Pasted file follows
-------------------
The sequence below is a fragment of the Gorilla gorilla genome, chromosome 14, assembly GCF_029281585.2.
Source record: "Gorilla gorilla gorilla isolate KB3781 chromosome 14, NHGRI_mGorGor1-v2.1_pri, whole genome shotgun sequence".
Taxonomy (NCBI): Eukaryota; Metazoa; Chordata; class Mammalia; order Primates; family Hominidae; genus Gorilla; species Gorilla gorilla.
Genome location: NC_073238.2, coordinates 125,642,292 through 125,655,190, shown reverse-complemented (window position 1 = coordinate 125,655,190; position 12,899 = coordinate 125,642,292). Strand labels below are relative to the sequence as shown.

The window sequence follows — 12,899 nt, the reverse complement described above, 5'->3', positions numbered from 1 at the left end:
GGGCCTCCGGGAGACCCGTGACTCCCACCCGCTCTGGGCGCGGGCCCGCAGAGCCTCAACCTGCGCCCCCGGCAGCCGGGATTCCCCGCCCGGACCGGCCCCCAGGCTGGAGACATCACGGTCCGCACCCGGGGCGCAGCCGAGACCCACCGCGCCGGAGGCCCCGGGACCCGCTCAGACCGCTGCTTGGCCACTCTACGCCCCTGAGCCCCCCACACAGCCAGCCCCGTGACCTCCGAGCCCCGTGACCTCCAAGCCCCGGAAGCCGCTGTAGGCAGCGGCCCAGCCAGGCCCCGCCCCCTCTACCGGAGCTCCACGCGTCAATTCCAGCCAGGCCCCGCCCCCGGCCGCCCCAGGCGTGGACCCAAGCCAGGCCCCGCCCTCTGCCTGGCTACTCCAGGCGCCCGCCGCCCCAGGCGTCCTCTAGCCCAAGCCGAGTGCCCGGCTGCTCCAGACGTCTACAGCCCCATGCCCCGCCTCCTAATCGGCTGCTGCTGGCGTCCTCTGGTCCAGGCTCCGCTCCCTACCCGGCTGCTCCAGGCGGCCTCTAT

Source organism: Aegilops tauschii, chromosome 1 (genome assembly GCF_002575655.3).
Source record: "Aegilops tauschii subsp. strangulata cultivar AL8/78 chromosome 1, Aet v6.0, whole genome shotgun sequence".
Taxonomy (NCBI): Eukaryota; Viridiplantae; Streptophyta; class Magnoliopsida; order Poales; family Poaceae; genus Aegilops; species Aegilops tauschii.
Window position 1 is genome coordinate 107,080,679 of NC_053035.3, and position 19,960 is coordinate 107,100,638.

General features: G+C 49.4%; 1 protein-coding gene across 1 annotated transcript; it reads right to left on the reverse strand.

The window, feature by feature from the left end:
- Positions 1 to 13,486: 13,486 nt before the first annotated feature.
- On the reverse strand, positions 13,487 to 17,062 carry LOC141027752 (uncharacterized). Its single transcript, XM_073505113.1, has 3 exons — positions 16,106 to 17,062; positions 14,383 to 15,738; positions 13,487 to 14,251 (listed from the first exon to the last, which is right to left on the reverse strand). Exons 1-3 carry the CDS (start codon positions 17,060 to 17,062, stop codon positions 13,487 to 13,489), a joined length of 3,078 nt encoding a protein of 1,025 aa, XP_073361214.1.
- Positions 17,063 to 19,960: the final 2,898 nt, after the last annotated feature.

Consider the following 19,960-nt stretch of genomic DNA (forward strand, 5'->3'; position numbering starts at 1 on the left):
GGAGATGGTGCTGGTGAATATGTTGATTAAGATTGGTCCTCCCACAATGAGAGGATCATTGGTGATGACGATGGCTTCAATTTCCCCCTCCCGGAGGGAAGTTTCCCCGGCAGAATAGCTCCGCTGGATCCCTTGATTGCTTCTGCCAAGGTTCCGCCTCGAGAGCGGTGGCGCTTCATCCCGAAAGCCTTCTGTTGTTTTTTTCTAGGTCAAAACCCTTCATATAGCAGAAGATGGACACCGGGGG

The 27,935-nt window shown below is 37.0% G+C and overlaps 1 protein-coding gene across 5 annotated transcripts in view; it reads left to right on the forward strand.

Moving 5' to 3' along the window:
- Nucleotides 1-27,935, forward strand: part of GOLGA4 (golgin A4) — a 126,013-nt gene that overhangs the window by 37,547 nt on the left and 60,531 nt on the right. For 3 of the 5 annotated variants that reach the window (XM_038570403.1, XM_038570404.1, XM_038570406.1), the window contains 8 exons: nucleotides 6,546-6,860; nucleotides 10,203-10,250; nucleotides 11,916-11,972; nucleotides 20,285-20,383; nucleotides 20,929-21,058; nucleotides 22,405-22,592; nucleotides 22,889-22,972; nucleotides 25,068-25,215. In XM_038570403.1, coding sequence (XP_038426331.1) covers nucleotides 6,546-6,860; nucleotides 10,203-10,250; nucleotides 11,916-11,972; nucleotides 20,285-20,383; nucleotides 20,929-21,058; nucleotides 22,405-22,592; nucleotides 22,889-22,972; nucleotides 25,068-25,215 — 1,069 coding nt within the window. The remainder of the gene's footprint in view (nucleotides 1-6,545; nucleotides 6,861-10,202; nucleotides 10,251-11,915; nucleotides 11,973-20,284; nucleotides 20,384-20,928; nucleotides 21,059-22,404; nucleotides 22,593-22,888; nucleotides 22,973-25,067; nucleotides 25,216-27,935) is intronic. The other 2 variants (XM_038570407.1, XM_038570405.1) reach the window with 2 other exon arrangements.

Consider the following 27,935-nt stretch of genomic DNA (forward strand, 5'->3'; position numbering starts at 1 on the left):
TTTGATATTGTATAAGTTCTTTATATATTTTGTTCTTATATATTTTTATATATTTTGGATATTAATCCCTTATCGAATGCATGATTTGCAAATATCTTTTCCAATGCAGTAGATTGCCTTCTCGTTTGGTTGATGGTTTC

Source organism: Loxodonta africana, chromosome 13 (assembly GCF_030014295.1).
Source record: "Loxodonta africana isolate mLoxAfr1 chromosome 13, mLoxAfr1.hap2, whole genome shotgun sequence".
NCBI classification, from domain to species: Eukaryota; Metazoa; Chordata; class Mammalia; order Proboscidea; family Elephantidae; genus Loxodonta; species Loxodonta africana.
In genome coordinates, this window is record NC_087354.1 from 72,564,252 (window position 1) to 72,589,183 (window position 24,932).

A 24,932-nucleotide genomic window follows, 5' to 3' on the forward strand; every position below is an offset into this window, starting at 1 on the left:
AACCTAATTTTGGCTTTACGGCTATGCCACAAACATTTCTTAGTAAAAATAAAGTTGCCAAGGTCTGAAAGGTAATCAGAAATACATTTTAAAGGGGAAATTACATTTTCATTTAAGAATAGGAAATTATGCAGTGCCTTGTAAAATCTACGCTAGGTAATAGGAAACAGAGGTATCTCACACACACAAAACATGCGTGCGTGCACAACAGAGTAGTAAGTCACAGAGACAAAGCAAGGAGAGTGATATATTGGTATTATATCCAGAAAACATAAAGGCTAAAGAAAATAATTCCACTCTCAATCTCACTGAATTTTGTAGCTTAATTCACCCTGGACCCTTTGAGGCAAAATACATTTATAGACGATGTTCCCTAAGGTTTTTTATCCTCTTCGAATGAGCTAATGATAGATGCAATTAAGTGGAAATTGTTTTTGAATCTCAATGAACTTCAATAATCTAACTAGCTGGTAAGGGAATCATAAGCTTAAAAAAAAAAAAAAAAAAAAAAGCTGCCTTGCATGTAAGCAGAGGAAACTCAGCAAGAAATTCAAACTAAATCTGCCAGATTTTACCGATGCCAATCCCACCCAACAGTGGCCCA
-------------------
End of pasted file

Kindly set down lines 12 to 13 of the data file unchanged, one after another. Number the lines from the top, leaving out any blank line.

The window, feature by feature from the left end:
- Positions 1 to 13,486: 13,486 nt before the first annotated feature.